Brexit represents new challenges to the wine industry. But the UK has been a wine-drinking nation since the middle ages, and love affair with wine will continue after Brexit.


Obama and the techs

Interesting little snippets of the digital media team for Obama during the elections in 2012 from Jonathan Alter.

Did Hipster Tech Really Save the Obama Campaign?


In an age of Big Data everywhere, the 2012 American election both party geared up with the best techies, data analysts and digital marketers. But it was not the tech that made the most difference. Instead of outsourcing or modifying already existing application techs tried to build everything in house. Techs had estimated a workable product by 2016.  There was clear friction between the techs and the rest of the team. The digital analysts and marketers pick it up much of the slack. I certainly remembered the many meme that went viral and the Barack Obama tumblr.

8191317327_5180e95d98_z            the president is not impressed

Most important for the Obama geek squad was Facbook and the use to target individuals in swing states.  The highly effective mobilisation of votes through Facebook was also looked in a more academic setting in a paper made that September by James Fowler.

Pakistan elections: Can’t keep a Mr. sharif is down


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photo: AP/Emilio Morenatti

Mr. Sharif has been accused of many things in the past such as corruption and was disposed by the army in a coup during his second term but he is back this year for a third term. The news of Sharif’s win in the Pakistan election this week has been more or less hailed with warm congratulation from everybody. His opponent Mr. Khan said he was glade that the election went well, adding that this a great step towards a more democratic and stable Pakistan. The international community also sent their congratulations, most prominent among them was Mr. Obama and Mr. Singh, the Prime Minister for India. They are many reason why Mr. Singh and Mr. Obama would be happy to work with Sharif. Mr. Sharif is a strong proponent of the free market capitalism and he will do his outmost to control the military power that be after their checkered history.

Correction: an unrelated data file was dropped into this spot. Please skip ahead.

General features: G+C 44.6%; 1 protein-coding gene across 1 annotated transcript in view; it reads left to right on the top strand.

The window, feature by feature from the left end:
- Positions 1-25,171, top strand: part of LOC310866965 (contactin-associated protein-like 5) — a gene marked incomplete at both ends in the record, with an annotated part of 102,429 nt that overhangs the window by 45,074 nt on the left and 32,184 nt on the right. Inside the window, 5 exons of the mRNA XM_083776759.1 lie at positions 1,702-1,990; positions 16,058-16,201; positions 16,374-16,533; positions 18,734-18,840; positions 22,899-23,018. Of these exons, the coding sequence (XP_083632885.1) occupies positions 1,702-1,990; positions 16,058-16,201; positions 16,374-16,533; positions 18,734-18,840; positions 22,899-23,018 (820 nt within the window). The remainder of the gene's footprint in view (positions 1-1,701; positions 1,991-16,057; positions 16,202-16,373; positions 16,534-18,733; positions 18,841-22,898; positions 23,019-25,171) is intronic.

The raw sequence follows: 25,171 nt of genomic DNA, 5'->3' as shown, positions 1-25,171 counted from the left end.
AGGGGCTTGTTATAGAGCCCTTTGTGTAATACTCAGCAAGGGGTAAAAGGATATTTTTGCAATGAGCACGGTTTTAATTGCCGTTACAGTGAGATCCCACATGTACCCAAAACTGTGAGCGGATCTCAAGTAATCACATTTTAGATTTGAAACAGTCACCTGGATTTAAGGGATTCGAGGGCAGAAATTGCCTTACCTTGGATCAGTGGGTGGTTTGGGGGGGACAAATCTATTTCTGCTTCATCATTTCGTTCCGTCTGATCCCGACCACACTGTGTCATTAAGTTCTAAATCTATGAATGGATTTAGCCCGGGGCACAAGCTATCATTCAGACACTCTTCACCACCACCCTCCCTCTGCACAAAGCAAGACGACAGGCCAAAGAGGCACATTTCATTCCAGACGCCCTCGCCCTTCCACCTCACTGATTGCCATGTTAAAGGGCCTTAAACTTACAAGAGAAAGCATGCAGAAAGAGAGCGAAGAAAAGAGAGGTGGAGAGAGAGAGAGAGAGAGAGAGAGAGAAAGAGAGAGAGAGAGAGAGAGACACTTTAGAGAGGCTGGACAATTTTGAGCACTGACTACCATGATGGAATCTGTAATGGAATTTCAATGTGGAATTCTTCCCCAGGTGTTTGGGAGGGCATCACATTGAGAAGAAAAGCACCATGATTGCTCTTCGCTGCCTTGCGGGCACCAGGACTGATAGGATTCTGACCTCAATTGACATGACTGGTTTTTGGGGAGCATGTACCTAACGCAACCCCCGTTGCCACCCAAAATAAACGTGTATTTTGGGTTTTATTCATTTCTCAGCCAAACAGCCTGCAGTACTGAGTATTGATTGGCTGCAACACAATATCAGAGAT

Yet many mutual interests does not automatically translate into great friendship. Mr. Obama is deeply unpopular in Pakistan. Pakistan with Isreal were the only countries where they have voted in the USA election would have voted for Mitt Romney. Mr. Sharif during the election like many of the other candidate have talked against the USA drone war in Pakistan and would like to see an end to them. Mr. Sharif also wants to talk to the pakistan Taliban to find a diplomatic peaceful solution. He also tried during his last term to impose sharia law in Pakistan. Mr. Sharif will find it hard to work with the more robust judiciary system but perhaps he will be more cautious than he was 13 years ago.Mr. Sharif first priority after all is to secure an IMF bailout and continuation of USA aid to try and improve the economy. Mr. Sharif was elected on a mostly economic platform, Pakistan ailing infrastructure means that many industry lack a constant reliable power supply. Pakistan’s economy is also being crippled by spiralling inflation and widespread unemployment.

This focus on the economy, Taliban and corruption was reflected in many other campaigns running in this year election. Many other issues looked at by western media such as the blasphemy laws, minority rights, freedom of press was a non issues for the majority.

The other two major parties in the running were the Pakistan People Party led by Benazir Bhutuo’s widower Asif Ali Zardari and Tehreek-e-Insaf party led by the former cricketer Mr. Khan which both won around 11 percent of the national assembly seats. These results pale in comparison to the 41 percent share secured by the Pakistan Muslim League-Nawaz led by Mr. Sharif. Mr. Khan has been the most vocal about election rigging which many attribute to his high expectation of winning the elections.Mr. Khan has hard last week of companying from his hospital bed after a fall while at a rally where he broke a vertebra. His lack of experience might have hurt him as well as Sharif favourite campaign line was that he played cricket once but he brought nuclear power to Pakistan.